Study away offered by the Rinker Center for Study Away and International Education engages students, enriches their learning and expands their global perspectives while developing highly valued skills such as intercultural communication, foreign languages, adaptability and problem-solving. In the past academic year, 495 students studied away. During the Fall 2022 and Spring 2023 semesters, 106 students embarked on one of our semester-long programs in Australia, Belgium, Denmark, France, Germany, Greece, Italy, Japan, New Zealand, Spain, Sweden and the United Kingdom. During May Experience this year, 301 students took part in one of 20 faculty-led programs. New programs included Iceland: Land of Fire and Ice; Breaking Codes and Winning Wars (London); Global Health in Cambodia; Queer Histories in San Francisco; Art and Empires in Amsterdam, Brussels, London and Paris; and Travel Writing in Spain and Morocco.The Center for Engaged Learning’s Internship Office helps students secure year-round competitive opportunities designed to advance their academic and professional interests. Through a host of services, such as resume coaching and interview preparation, job shadowing and introductions to key alumni, the office instills in students the professionalism, self-direction, social responsibility and strong work ethic necessary to thrive in their internships and future careers. The office also supported a record number of Freeman Fellows, sending 17 students on internships in Southeast Asia for the summer. The Summer Internship Fellowship, meanwhile, supported 220 students as summer intern fellows by providing financial support for low-or unpaid internships. From left: Eva Kiser ’23, Eli Kibler ’24 and Kylie Fisher, assistant professor of art history, research the contributions of Asian and Asian American individuals and their families at Furman and in Greenville, South Carolina, through funding from the Office of Undergraduate Research, the Furman Humanities Center and the Department of Asian Studies. The project was called “Untold Journeys: Exploring Furman and Greenville’s Connections with Asia.” They continued their work, which culminated in an exhibition in Spring 2023.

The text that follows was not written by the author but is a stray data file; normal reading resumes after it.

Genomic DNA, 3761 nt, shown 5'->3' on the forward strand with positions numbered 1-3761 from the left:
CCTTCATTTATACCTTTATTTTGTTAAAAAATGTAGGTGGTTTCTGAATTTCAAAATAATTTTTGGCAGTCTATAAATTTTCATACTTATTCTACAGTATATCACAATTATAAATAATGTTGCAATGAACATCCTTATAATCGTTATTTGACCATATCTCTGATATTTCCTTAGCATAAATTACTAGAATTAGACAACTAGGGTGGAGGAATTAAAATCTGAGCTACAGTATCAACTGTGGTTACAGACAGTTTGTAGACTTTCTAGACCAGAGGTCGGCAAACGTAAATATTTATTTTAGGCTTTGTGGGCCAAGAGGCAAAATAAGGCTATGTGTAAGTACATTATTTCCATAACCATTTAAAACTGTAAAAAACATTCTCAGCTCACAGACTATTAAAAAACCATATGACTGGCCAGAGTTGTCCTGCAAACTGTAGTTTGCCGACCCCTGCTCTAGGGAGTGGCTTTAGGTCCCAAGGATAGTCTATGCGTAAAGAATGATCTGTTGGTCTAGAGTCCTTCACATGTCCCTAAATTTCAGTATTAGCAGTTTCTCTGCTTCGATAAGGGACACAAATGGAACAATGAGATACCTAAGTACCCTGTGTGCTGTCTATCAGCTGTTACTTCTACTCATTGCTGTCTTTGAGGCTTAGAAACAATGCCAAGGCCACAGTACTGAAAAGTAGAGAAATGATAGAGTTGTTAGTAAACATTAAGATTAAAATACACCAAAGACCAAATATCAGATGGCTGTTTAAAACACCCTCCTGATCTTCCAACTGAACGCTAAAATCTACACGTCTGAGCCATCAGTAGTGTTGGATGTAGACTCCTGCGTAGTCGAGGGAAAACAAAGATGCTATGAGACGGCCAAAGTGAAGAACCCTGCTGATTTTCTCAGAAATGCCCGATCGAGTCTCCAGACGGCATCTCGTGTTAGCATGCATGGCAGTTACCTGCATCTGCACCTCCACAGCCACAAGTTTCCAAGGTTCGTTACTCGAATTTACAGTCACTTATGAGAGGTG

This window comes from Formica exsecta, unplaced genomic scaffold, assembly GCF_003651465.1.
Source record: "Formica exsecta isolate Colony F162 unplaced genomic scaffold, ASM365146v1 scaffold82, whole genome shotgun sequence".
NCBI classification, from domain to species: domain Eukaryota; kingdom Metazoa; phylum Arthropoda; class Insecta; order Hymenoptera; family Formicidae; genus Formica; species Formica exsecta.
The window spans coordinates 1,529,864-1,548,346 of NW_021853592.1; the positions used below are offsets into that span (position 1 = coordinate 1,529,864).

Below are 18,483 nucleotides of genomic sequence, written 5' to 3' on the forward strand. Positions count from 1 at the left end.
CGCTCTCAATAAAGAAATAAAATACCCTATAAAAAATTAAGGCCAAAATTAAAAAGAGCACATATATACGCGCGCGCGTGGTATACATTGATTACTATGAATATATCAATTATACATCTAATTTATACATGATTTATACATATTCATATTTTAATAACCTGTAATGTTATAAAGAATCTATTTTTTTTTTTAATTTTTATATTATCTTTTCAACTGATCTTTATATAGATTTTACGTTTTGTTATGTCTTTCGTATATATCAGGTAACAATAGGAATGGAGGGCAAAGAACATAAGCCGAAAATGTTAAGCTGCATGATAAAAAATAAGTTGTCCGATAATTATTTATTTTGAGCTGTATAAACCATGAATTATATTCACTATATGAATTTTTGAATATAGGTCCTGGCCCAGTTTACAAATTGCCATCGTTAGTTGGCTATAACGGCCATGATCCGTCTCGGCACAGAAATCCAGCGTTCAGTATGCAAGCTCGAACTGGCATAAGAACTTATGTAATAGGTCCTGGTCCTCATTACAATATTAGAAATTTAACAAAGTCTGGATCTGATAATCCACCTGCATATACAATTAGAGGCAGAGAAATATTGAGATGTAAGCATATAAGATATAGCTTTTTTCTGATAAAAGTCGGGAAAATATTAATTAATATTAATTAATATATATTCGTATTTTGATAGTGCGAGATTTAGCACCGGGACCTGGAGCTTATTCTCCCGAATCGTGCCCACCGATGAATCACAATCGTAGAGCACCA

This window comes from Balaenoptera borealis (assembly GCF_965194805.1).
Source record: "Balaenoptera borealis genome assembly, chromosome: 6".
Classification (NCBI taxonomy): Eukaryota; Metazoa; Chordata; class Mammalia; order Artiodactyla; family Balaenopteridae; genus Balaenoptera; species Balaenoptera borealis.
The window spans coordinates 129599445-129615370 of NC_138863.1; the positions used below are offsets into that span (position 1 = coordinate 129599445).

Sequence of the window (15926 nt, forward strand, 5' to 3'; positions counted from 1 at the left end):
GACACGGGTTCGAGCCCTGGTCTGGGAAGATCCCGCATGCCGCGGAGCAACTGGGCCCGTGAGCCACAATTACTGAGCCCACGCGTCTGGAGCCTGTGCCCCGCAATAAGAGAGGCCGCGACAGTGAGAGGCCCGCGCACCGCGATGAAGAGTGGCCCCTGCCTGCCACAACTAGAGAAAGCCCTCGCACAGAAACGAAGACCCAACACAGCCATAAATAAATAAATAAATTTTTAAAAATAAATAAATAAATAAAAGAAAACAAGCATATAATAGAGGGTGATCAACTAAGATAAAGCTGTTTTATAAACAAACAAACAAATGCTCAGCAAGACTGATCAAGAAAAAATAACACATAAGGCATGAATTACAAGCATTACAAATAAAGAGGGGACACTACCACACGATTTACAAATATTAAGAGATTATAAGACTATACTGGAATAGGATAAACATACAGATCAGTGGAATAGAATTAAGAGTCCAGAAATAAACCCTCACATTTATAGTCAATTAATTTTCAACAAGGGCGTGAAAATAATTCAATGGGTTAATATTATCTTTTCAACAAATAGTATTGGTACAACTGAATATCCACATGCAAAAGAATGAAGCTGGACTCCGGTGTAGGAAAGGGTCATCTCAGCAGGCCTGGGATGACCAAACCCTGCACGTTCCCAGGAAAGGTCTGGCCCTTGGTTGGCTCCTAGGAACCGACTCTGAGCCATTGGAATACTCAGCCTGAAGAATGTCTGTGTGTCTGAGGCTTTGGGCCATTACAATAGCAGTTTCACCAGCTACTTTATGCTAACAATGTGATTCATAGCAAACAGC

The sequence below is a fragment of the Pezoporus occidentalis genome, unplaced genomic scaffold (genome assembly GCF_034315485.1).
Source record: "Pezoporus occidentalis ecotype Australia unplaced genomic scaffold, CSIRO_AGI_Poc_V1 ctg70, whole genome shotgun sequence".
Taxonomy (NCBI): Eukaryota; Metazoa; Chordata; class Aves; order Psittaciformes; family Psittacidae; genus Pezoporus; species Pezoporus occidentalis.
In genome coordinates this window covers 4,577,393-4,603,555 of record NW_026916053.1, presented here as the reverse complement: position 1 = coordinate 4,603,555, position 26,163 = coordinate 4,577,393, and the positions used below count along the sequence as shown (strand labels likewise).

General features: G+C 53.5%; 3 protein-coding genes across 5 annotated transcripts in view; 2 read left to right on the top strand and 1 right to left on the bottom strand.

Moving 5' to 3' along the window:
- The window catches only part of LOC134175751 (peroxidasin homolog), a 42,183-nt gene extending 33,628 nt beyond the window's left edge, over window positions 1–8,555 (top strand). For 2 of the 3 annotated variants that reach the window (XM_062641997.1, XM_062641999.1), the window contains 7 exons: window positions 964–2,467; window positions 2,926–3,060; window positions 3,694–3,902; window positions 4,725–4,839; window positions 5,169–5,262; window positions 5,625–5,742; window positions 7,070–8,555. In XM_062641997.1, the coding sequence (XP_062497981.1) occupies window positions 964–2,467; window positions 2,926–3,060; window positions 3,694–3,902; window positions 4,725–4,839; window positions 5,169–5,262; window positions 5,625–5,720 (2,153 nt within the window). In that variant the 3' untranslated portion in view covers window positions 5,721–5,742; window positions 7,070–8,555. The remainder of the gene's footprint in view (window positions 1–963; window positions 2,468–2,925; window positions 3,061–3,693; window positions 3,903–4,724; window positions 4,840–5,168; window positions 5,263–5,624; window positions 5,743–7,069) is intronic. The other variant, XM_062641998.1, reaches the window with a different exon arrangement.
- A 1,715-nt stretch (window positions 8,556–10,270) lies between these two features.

| TOP EMPLOYERS
OF THE CLASS OF 2022
Booz Allen Hamilton
Boston Consulting Group
Children’s National Hospital
Ernst & Young
Greenville County School District
March of Dimes
St. Jude Children’s Research Hospital
U.S. Centers for Disease Control and Prevention
U.S. Department of Defense
Venture for America
Arizona State University
Coastal Carolina University
College of Charleston
Georgia Institute of Technology
Georgia State University
Johns Hopkins University
Medical University of SC
New York University
University of Alabama
University of Cincinnati
University of Florida
University of Illinois
University of Kentucky
University of Michigan
University of North Carolina
University of Pennsylvania
University of South Carolina
University of Virginia
Wake Forest University
OF GRADUATES ARE EMPLOYED, ENROLLED OR PARTICIPATING IN SERVICE (6 months after graduation)
CONTINUING EDUCATION 34%
CONTINUING EDUCATION AND EMPLOYED 3%
SEEKING EMPLOYMENT 1%